Nzinga Mbande, Mother of Angola (1583-1663)

Here’s another one of my favorite Rejected Princesses – Nzinga Mbande, 17th-century queen of what is now Angola. 

She began her political life as her nation of Ndongo was fighting off a Portuguese invasion. Her brother, a by-all-accounts wimp, seemingly could not bend over backwards far enough for the Portuguese, and once he ascended to the throne, the Portuguese just tossed him in jail and took over. Nzinga approached the Portuguese and demanded her brother’s return and that they leave Ndongo. At their meeting, in a sign of disrespect, the Portuguese offered her no chair to sit in, instead providing merely a floor mat fit for servants.

In response, Nzinga ordered one of her servants to get on all fours, sitting on her as she would a chair. After the negotiations concluded, according to some accounts (more on that later), she slit her throat in full view of everyone, and informed them that the Queen of Ndongo does not use the same chair twice. Shortly thereafter, the Portuguese agreed to let her brother go.

With her brother now safely back home, she is said (again, more on that later) to have murdered him in his sleep, killed her brother’s son, and assumed the throne herself - because if you’re going to do something right, you better do it yourself. From there, she moved south, started a new country, conquered the infamous ruthless cannibal tribe known as the Jaga, began offering sanctuary to runaway slaves and defector soldiers, and waged war on the Portuguese for THIRTY FIVE YEARS. 

Now, you may have noticed that I have repeatedly used words like “supposedly” and “according to some accounts.” As with many powerful historical women (as you’ll come to see as you read more of these entries), her story is a mixture of fact and fiction, with the two difficult to separate. That she met with the Portuguese and that she sat on her servant’s back is generally agreed by historians to be accurate. Furthermore, there is no doubt that she was a thorn in the side of the Portuguese, that she founded a new nation, or that she was a great leader.

Where it begins to fall to suspicion is in the more salacious rumors. While some report that she murdered her brother, others report that her brother committed suicide. Her slitting the servant girl’s neck and proclaiming her need for one-use chairs is likely hyperbole. Other outlandish rumors, to be taken with a brick of salt, include:

  • After killing her brother’s family, she ate their hearts to absorb their courage.
  • As a pre-battle ritual, she decapitated slaves and drank their blood.
  • She maintained a 60-man-strong harem throughout her life – this one, best I can tell, is more regarded as true than most of the others.
  • The men in her harem would fight each other to the death for the right to share her bed for the night. This one is more doubtful.
  • She also apparently dressed some of them like women.
  • Conversely, she staffed her army with a large number of women warriors.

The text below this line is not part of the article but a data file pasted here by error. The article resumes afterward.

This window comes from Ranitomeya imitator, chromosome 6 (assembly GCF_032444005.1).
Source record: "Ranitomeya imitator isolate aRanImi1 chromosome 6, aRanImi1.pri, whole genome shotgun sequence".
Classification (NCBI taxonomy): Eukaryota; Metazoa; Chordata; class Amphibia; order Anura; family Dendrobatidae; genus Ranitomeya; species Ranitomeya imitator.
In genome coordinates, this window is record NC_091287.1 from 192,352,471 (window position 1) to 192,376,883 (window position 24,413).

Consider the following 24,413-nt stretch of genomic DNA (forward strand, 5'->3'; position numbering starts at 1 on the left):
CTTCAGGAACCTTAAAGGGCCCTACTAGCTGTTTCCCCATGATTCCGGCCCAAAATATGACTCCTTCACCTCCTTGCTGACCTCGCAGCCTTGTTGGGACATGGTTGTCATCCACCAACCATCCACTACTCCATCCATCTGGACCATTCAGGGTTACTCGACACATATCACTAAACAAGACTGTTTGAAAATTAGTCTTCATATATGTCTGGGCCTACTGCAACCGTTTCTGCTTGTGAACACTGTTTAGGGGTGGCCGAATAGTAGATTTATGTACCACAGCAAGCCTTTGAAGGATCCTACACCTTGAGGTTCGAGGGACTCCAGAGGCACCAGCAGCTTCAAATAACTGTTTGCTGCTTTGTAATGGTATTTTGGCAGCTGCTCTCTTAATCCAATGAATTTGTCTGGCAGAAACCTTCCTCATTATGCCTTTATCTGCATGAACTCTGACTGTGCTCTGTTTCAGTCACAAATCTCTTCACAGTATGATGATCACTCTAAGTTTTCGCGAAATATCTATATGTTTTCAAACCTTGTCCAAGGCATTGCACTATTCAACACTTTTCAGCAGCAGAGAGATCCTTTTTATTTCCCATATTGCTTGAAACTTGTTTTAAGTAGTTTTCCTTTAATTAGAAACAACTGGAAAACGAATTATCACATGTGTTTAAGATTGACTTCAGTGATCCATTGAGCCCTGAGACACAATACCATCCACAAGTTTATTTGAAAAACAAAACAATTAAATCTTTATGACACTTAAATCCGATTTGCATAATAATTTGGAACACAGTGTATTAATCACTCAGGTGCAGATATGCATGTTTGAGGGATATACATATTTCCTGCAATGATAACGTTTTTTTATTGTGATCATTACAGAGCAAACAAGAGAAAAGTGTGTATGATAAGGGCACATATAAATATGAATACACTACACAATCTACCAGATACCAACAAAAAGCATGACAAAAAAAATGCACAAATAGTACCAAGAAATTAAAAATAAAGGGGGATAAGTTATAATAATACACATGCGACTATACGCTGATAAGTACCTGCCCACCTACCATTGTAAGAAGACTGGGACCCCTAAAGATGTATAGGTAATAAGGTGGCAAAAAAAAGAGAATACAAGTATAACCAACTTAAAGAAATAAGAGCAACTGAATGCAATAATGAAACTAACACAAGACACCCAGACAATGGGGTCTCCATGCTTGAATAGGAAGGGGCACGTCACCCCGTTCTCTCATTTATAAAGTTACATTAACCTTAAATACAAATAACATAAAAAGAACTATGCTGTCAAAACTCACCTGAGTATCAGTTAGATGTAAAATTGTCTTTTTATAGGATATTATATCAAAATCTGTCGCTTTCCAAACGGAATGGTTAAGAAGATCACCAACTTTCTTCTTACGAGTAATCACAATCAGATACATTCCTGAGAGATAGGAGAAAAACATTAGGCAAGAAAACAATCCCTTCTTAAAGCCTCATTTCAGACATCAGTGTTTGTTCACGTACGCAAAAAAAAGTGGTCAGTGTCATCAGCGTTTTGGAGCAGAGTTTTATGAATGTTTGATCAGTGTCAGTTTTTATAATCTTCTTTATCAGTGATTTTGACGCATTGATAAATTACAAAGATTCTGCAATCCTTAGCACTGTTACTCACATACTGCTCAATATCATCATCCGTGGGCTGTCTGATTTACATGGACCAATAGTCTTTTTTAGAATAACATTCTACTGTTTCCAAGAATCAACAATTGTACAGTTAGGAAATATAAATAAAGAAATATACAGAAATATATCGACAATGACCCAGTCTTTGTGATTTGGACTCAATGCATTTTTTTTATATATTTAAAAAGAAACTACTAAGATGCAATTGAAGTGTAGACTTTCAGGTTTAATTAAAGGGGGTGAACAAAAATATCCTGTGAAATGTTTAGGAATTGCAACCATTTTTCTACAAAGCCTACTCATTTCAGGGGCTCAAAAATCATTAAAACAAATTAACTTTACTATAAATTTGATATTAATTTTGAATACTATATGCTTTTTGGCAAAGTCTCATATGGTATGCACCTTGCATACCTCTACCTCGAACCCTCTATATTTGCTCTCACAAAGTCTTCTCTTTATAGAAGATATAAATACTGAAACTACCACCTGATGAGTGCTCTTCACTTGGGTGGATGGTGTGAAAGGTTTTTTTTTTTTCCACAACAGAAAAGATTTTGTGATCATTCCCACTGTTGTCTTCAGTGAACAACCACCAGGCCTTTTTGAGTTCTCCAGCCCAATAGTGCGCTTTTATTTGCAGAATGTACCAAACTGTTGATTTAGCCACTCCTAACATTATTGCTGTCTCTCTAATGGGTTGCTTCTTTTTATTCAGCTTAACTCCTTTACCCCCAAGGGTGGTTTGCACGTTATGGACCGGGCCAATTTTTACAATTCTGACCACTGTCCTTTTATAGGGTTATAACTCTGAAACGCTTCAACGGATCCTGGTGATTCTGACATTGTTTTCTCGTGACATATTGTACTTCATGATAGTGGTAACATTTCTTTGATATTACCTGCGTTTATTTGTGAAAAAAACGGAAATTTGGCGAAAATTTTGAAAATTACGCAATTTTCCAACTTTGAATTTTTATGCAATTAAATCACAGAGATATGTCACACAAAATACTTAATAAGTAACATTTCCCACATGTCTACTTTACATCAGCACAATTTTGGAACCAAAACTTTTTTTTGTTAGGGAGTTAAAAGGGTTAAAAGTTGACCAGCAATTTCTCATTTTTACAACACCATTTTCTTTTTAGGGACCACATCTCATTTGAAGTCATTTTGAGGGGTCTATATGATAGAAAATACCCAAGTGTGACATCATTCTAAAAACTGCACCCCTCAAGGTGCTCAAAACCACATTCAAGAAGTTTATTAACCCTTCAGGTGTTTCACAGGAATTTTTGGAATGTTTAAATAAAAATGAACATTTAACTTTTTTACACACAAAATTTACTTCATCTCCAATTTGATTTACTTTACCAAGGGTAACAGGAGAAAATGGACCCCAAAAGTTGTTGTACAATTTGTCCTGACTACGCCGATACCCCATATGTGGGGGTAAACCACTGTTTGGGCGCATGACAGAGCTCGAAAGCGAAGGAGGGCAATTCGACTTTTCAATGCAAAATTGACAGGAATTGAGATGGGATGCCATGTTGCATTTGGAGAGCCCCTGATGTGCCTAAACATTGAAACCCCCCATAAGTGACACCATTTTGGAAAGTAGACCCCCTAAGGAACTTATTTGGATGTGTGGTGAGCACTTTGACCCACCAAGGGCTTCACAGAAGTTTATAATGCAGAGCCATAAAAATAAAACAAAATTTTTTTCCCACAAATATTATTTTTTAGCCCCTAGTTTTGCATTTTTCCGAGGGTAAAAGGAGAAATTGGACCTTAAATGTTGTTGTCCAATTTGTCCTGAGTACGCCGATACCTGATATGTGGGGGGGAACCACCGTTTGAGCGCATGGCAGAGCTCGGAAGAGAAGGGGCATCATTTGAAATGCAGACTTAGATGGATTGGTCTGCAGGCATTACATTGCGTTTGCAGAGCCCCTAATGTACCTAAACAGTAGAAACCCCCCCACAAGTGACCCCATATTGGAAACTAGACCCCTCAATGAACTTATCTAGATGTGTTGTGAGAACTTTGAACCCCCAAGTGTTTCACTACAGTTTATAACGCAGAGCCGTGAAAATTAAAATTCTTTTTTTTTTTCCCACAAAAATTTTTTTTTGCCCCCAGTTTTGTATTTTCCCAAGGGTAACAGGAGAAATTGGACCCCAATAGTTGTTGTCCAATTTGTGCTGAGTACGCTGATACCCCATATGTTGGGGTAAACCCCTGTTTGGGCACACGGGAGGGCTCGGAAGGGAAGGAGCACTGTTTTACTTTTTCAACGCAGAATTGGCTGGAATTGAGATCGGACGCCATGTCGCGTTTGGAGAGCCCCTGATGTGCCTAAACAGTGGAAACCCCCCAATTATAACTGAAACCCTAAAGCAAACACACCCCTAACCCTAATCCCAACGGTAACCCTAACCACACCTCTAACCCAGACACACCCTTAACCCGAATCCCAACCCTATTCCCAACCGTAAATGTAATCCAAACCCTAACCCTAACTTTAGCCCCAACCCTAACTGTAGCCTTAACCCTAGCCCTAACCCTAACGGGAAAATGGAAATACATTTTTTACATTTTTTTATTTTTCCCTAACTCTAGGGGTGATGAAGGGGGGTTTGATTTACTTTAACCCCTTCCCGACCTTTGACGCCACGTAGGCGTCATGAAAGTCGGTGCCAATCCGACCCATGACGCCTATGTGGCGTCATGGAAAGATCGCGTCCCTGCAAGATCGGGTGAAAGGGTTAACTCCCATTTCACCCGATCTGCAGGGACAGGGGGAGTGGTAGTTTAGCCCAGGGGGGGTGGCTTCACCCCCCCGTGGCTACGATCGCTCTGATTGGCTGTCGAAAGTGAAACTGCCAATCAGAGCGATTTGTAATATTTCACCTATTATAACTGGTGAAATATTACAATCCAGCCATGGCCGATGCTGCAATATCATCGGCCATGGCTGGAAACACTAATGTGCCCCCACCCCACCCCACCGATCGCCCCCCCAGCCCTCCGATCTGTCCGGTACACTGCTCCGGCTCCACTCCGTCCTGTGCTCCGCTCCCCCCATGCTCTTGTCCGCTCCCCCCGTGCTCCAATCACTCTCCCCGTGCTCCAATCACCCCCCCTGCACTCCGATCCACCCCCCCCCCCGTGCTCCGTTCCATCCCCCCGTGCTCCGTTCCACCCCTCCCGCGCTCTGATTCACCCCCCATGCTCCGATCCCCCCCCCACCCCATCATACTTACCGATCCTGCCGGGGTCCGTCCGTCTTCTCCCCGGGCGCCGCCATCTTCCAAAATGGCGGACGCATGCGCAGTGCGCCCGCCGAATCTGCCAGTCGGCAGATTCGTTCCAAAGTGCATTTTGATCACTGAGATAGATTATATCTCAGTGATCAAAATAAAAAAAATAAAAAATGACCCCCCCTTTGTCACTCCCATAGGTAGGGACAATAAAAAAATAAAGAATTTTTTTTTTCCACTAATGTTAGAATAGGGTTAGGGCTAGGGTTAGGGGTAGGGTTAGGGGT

It is difficult to determine how much of this is fact and how much fiction – it is entirely possible that she stirred up some of this as her own PR in the war against Portugal, and it is entirely possible some of it was a smear campaign by her enemies. Based off my (ongoing) research, a lot seems to stem from a book called Zingha, Reine d'Angola by Jean-Louis Castilhon. The book is in French, though, and I haven’t been able to find much English-language information on it yet.

Anyways, after decades of killing the Portuguese (both militarily and economically, cutting off their trade routes), they eventually threw their hands up and negotiated a peace treaty. She died several years afterwards, at the ripe old age of eighty-one. There are statues of her all over Angola to this day.


Many people have (rightfully) been clamoring for citations on some of the more outlandish rumors here. I’ve wanted to hold off until I got to the actual origin of some of them, but I’ll release now what I have.

  • The at-the-time rumors about her seem to have largely stemmed from a Dutch captain named Fuller, who claimed he saw her dance wildly, stick a feather in her nose, decapitate a sacrificial victim, and drink “a great draught of his blood.” He nevertheless respected her greatly and described her as “generously valiant.” An excerpt from his notes can be found in Battle Cries and Lullabies: Women in War from Prehistory to the Present by Linda Grant de Pauw.
  • The rumors that she killed her brother, nephew, had a great harem, dressed them like women, and practiced cannibalism can be found in A Military History of Africa by Timothy J Stapleton (as well as many other books).
  • The rumors of her killing the slave whom she had used as a chair, proclaiming that she never used the same chair twice, that she killed her kin and ate them, and that she killed members of her harem can be found in Women Warriors by Rosalind Miles and Robin Cross.
  • I reached out to Robin Cross and Rosalind Miles for help in further research – as I don’t have physical access to Women Warriors, and I can’t check its bibliography online. Mr. Cross wrote me back suggesting I look up Portuguese Africa by Ronald Chilcote (1959).
  • I tracked down Portuguese Africa, and it has no reference to the slitting-throat legend (although the sitting-on-servant one is represented). I reached out to Mr. Cross again, but have yet to hear back.
  • In the meanwhile, I picked up another book by Cross and Miles, Hell Hath No Fury: True Profiles of Women at War from Antiquity to Iraq, which repeats the throat-slitting legend, but provides no bibliography other than Chilcote's Portuguese Africa.
  • I’ve also found the throat-slitting legend repeated in Antonia Fraser’s The Warrior Queens, but with no specific source. At this point, worrying this is something I won’t be able to get to the bottom of.